Shocking UN Report: Guantanamo violates International law, may be crimes against humanity

Originally published at: Shocking UN Report: Guantanamo violates International law, may be crimes against humanity | Boing Boing




That’s what happens when you staff a prison with gratuitous sadists like Ron DeSantis.


I agree, apart from my complete lack of shock that the place intended to indefinitely hold prisoners without charge so they can be tortured turns out to have broken a few rules.


And, get shitstains like Marc Thiessen to write torture apologia in the media. Luckily he’s been roundly criticized and shunned for such abhorrent beliefs and can only find employment in . . . [checks notes] . . . ah, the Washington Post.


Shocking UN Report: Guantanamo violates International law, may be crimes against humanity


Isn’t this the whole point of “black sites”?


The only shocking part is that it took the UN over two decades to make that determination.


Baddie GIF by Giphy QA

Far too often, we absolutely are, yes.

The point is, it shouldn’t be. Ever. It’s as the report notes, crimes against humanity.


Guantanamo violates International law, may be crimes against humanity


In November 2005, a group of experts from the United Nations Commission on Human Rights called off their visit to Camp Delta, originally scheduled for 6 December, saying that the United States was not allowing them to conduct private interviews with the prisoners. “Since the Americans have not accepted the minimum requirements for such a visit, we must cancel [it],” Manfred Nowak, the UN envoy in charge of investigating torture allegations around the world, told AFP. The group, nevertheless, stated its intention to write a report on conditions at the prison based on eyewitness accounts from released detainees, meetings with lawyers and information from human rights groups.[265][266]

Detainee being escorted

In February 2006, the UN group released its report, which called on the U.S. either to try or release all suspected terrorists. The report, issued by the Working Group on Arbitrary Detention, has the subtitle Situation of detainees at Guantánamo Bay.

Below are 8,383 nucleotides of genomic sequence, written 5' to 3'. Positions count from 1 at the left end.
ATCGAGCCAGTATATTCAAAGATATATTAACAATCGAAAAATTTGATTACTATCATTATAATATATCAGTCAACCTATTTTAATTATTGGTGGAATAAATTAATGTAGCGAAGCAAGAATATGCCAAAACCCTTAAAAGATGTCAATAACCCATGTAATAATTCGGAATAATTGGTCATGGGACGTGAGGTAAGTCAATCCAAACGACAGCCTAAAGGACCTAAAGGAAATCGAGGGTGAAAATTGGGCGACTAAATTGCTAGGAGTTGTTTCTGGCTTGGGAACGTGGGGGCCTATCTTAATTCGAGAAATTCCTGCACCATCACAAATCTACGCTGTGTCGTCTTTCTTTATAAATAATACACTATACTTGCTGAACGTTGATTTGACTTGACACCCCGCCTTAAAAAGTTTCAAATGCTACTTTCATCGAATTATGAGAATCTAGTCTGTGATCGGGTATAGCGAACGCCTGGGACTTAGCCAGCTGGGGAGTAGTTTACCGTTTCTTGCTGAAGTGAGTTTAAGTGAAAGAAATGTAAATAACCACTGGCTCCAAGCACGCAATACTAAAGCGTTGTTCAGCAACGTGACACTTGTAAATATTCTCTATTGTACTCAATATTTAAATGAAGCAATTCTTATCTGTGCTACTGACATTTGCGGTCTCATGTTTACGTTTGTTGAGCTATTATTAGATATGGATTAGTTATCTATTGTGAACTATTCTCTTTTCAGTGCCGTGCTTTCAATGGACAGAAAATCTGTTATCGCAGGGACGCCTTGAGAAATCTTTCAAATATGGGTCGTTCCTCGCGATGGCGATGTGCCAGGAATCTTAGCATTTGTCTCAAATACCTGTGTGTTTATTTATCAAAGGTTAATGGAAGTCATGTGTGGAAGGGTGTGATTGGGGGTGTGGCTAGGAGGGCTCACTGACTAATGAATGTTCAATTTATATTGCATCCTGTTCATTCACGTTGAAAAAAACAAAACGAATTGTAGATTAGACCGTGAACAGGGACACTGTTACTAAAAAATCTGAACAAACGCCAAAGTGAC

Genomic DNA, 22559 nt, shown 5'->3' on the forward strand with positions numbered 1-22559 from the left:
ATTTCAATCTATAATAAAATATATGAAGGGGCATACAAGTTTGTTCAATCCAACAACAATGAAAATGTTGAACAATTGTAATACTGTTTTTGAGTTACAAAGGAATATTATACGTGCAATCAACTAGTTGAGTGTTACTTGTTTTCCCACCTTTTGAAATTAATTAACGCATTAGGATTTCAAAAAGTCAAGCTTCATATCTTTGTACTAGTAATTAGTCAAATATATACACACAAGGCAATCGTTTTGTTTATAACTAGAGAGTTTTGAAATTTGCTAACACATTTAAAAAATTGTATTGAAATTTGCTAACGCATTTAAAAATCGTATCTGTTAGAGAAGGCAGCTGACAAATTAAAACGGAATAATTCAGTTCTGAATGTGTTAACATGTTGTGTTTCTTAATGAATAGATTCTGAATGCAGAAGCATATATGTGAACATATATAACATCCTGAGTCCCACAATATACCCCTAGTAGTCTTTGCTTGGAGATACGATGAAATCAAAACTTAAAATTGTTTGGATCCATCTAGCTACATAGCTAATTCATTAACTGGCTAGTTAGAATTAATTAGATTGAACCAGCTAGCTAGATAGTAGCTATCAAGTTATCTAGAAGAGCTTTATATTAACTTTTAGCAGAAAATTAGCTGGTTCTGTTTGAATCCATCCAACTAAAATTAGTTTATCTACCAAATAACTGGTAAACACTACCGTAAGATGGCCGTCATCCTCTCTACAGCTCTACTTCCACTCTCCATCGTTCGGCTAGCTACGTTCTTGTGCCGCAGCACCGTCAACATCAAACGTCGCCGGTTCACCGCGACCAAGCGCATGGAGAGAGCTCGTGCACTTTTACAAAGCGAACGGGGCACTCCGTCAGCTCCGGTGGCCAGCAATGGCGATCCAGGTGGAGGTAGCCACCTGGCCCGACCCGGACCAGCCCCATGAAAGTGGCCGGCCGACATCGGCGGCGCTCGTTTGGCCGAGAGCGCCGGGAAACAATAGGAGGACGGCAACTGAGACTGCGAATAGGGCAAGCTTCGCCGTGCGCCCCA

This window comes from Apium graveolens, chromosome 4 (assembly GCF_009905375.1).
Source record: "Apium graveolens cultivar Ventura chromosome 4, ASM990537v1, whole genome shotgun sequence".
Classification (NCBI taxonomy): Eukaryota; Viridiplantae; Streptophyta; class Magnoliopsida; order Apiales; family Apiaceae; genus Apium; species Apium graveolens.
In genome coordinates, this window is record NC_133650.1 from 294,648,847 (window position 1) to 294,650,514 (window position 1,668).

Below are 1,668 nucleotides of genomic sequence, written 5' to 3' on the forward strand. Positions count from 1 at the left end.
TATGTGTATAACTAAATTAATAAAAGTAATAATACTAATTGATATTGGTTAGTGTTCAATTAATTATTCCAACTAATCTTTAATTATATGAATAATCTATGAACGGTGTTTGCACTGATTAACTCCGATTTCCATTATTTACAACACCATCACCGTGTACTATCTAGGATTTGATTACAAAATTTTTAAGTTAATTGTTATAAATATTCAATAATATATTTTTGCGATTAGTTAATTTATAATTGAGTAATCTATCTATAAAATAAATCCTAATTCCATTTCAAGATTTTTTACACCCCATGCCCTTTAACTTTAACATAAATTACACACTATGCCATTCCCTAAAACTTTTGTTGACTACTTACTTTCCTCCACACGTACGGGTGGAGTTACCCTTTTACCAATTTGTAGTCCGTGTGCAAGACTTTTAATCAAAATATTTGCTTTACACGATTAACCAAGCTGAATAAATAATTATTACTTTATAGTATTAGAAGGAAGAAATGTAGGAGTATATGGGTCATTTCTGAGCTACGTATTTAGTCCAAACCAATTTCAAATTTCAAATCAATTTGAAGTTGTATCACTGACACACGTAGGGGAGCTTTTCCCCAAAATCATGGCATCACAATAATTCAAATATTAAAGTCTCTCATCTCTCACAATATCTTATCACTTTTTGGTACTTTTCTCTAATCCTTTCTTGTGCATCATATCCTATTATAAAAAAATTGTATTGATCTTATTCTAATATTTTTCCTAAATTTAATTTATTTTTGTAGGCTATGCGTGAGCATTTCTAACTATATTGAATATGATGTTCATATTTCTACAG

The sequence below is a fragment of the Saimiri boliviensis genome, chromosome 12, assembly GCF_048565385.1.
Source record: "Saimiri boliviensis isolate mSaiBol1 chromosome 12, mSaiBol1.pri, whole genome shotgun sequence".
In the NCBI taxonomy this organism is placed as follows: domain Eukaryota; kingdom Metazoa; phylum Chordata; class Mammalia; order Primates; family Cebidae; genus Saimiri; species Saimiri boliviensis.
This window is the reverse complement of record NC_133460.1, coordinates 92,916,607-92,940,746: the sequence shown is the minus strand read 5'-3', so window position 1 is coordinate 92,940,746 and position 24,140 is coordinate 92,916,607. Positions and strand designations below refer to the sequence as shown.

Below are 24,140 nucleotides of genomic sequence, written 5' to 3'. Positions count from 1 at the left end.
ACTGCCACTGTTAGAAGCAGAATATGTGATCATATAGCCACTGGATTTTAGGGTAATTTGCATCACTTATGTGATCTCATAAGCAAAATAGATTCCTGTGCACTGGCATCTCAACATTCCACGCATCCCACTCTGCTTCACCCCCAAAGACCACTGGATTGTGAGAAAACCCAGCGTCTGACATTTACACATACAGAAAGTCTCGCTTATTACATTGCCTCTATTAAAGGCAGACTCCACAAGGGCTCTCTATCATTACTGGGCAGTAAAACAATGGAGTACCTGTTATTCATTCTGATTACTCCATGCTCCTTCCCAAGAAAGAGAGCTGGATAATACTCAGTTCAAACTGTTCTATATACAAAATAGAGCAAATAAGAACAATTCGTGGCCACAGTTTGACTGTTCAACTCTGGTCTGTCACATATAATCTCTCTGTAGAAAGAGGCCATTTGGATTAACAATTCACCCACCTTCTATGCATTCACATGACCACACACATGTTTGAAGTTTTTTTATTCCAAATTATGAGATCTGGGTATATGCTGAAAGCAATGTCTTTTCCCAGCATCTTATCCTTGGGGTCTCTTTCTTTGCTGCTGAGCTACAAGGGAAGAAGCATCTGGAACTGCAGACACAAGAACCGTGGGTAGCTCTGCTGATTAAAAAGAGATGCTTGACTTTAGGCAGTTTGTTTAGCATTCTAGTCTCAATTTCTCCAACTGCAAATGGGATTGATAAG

1. International human rights law is applicable to the analysis of the situation of
    detainees in Guantánamo Bay. Indeed, human rights law applies at all times, even
    during situations of emergency and armed conflicts. The war on terror, as such,
    does not constitute an armed conflict for the purposes of the applicability of
    international humanitarian law. The United States of America has not notified to
    the Secretary-General of the United Nations or other States parties to the treaties
    any official derogation from the International Covenant on Civil and Political
    Rights or any other international human rights treaty to which it is a party.
  2. The persons held at Guantánamo Bay are entitled to challenge the legality of
    their detention before a judicial body in accordance with article 9 of ICCPR, and to
    obtain release if detention is found to lack a proper legal basis. This right is
    currently being violated, and the continuing detention of all persons held at
    Guantánamo Bay amounts to arbitrary detention in violation of article 9 of ICCPR.
  3. The executive branch of the United States Govenrment operates as judge,
    prosecutor and defence counsel of the Guantánamo Bay detainees: this constitutes
    serious violations of various guarantees of the right to a fair trial before an